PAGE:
The pigment is typically heavy on superfine carbon (lamp black), and the binder is typically made of polymer... which in turn is made from oil. But I highly doubt there is any oil per se in the toner.
  • Re:Ad absurdium (Score:5, Informative)

    by value_added (719364) on Tuesday May 05, 2009 @02:25AM (#27827225)

    Want to go green? ... [snip list of recommendations that don't relate to the computer industry] ... When the ink jet containers themselves are made of soy, and the mfgs standardize their cartridges so that reuse is more feasible, I'll take notice.

    I'd offer the suggestion that increased attention on the part of consumers and manufacturers to the polluting nature of manufacturing computer parts (and petroleum products in general) is a step in the right direction. Or do you really think we can get somewhere without taking one step at a time?

    Anything that's used by individuals in small quantities may be insignificant, but taken as a whole, there's probably a incredibly large number behind the quantity that's manufactured. And then dump in our water or land.

    I'm no green nut, but seriously, loosen up. Soy ink? Why the hell not? The newspaper industry adopted it years ago, and while the formulation isn't exactly 100% natural, it was a step in the right direction.

  • by Jane Q. Public (1010737) on Tuesday May 05, 2009 @02:35AM (#27827263)
    You make a good point, even though toner is not at all like ink. The black in toner generally comes from carbon, and in order to make soy really black I think you pretty much have to burn it down until it is little more than carbon.

    So what's really the point?

    Soy-based newspaper ink makes some sense, because it is basically made from soy and vegetable oil, making it renewable and demonstrably non-toxic. But where does the carbon in regular toners come from? Possibly even soy, since it is cheap... but the manufacturers are not going to tell you because their formulas are secret. Also, soy-based pigment or not, the toner still has to use a binder, and those are usually made from polymer (plastic).

    What is being gained here? Sounds like a marketing gimmick to me.
  • Re:Ad absurdium (Score:3, Informative)

    by twilightzero (244291) <mrolfs&gmail,com> on Tuesday May 05, 2009 @02:44AM (#27827317) Homepage Journal

    You are obviously an idiot. Allow me dissect:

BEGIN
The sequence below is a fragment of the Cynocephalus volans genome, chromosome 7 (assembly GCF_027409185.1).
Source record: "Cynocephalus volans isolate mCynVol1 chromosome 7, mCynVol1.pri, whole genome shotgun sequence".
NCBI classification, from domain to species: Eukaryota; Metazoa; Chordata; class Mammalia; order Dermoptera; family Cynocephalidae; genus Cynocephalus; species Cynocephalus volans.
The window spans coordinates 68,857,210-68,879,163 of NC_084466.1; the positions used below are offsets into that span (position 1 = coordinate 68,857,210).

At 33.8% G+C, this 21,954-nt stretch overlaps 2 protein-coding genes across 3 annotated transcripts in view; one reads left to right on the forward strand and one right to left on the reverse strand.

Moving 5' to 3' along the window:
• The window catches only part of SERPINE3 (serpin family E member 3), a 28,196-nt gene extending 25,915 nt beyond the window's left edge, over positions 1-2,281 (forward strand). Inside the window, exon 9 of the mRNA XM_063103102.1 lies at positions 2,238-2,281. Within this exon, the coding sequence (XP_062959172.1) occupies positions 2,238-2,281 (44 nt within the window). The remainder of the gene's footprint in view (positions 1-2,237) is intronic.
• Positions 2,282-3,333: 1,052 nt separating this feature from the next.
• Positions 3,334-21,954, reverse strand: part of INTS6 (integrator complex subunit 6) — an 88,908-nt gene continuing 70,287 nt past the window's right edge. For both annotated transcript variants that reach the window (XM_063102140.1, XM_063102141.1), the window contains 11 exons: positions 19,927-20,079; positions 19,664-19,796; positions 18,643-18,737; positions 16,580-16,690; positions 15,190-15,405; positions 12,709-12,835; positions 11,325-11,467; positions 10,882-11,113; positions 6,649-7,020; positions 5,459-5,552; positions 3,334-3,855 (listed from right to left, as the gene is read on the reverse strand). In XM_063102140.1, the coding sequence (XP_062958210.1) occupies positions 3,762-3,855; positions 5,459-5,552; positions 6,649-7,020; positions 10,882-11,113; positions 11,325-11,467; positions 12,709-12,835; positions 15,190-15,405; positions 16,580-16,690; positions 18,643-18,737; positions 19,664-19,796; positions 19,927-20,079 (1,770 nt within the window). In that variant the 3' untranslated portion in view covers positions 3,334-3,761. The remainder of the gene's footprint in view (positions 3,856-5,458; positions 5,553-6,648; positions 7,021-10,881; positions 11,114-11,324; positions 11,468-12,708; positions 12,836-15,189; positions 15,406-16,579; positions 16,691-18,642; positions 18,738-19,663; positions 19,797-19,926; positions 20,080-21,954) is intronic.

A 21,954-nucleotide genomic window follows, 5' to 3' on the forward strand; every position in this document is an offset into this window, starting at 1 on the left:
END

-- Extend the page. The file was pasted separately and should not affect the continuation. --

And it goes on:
You build an extremely precise little box out of highly refined metals, circuit boards and PCBs, manufactured from parts made all around the world before being shipped thousands of miles to your local Staples, and you're worried about the half ounce of INK!?!?!

    You didn't read the parent, or if you did you didn't actually understand the question. INK DOES NOT EQUAL TONER. Get it through your head. One would expect someone reading Slashdot to know this, but apparently that's what I get for assuming. Toner cartridges for laser printers print thousands of sheets if not tens of thousands of sheets per refill. Quickest way to have an office budget go haywire is to have all printing done on inkjet, which is why it isn't done in the business world. Also toner cartridges, while relatively precise, are not all that complex and are generally extremely reliable, unlike their ink-filled counterparts.

    Want to go green? Use CFLs

    Of course, use CFLs. The same CFLs that contain large amounts of mercury. The same CFLs that cost an environmental cleanup crew $2000 to clean up [wnd.com] if you break one and follow proper procedure. Mercury that one broken bulb can raise airborne mercury levels in your house to above safe levels. No thanks, I'll stick to incandescent and halogen until LED bulbs are consumer-ready.

    Replace your shower heads

    Depends highly on where you are and who you are. If you're in a dry place or have only people with short hair, low-flow or ultra-low-flow shower heads can be a great idea. But if you live in a wet area (Minnesota here, we have to work to keep the water out of our houses) or have long hair (rinsing out shampoo takes FOREVER without enough water flow) then it's probably not worth it.

    The rest of your points are relatively good, though the trees on the south side of the building will only help you in the summer, so only practical in temperate no-winter areas.

    RTFA, and think about your green-ness. Insulate your house more, that will help with both heating and cooling. Replace your old single-pane windows with low-e argon-filled high-R double pane windows. Install a pellet or other bio fuel furnace, though I wouldn't recommend corn since it's a food product whereas pellets and other options are industrial waste products. Or even better, install a geo-exchange system that will help both your heating and cooling. Ride a bike or drive a scooter. The point is, with anything look at the impact and difference you're making either way.

  • Re:How is it green? (Score:5, Informative)

    by Jane Q. Public (1010737) on Tuesday May 05, 2009 @02:48AM (#27827331)
    You are misinformed.

    Soy ink is made from a non-food soy that is distinctly different from "regular" soybeans. However, that is used for the oil in the ink, not the pigment, and there is no oil in toner. So it is questionable just what they are doing with that soy in "soy-based" toner.

    In any case, back to the subject: you may be right about the soy crops, but the answer to that is simple: stop using Monsanto soy. That is not exactly rocket science.